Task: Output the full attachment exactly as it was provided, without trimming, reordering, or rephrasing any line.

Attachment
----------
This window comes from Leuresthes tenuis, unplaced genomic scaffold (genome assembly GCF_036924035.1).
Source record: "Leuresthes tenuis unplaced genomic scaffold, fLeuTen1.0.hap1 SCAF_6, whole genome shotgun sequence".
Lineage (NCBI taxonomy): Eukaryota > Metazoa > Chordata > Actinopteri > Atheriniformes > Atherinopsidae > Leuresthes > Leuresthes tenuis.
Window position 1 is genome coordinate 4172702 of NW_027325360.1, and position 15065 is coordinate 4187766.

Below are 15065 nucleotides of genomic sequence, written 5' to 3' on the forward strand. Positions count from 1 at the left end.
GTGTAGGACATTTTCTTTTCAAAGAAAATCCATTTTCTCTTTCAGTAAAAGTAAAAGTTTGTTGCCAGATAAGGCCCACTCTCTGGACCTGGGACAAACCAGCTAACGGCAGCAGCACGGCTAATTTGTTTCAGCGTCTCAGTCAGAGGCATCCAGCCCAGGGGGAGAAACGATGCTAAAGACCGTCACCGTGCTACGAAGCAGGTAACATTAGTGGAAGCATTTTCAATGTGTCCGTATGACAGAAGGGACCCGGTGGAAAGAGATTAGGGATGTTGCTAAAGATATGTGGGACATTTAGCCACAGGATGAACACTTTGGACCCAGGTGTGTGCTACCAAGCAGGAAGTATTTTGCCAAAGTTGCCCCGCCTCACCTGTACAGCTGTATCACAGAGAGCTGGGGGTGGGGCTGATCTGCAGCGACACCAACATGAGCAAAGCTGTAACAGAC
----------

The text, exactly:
This window comes from Leuresthes tenuis, unplaced genomic scaffold (genome assembly GCF_036924035.1).
Source record: "Leuresthes tenuis unplaced genomic scaffold, fLeuTen1.0.hap1 SCAF_6, whole genome shotgun sequence".
Lineage (NCBI taxonomy): Eukaryota > Metazoa > Chordata > Actinopteri > Atheriniformes > Atherinopsidae > Leuresthes > Leuresthes tenuis.
Window position 1 is genome coordinate 4172702 of NW_027325360.1, and position 15065 is coordinate 4187766.

Below are 15065 nucleotides of genomic sequence, written 5' to 3' on the forward strand. Positions count from 1 at the left end.
GTGTAGGACATTTTCTTTTCAAAGAAAATCCATTTTCTCTTTCAGTAAAAGTAAAAGTTTGTTGCCAGATAAGGCCCACTCTCTGGACCTGGGACAAACCAGCTAACGGCAGCAGCACGGCTAATTTGTTTCAGCGTCTCAGTCAGAGGCATCCAGCCCAGGGGGAGAAACGATGCTAAAGACCGTCACCGTGCTACGAAGCAGGTAACATTAGTGGAAGCATTTTCAATGTGTCCGTATGACAGAAGGGACCCGGTGGAAAGAGATTAGGGATGTTGCTAAAGATATGTGGGACATTTAGCCACAGGATGAACACTTTGGACCCAGGTGTGTGCTACCAAGCAGGAAGTATTTTGCCAAAGTTGCCCCGCCTCACCTGTACAGCTGTATCACAGAGAGCTGGGGGTGGGGCTGATCTGCAGCGACACCAACATGAGCAAAGCTGTAACAGAC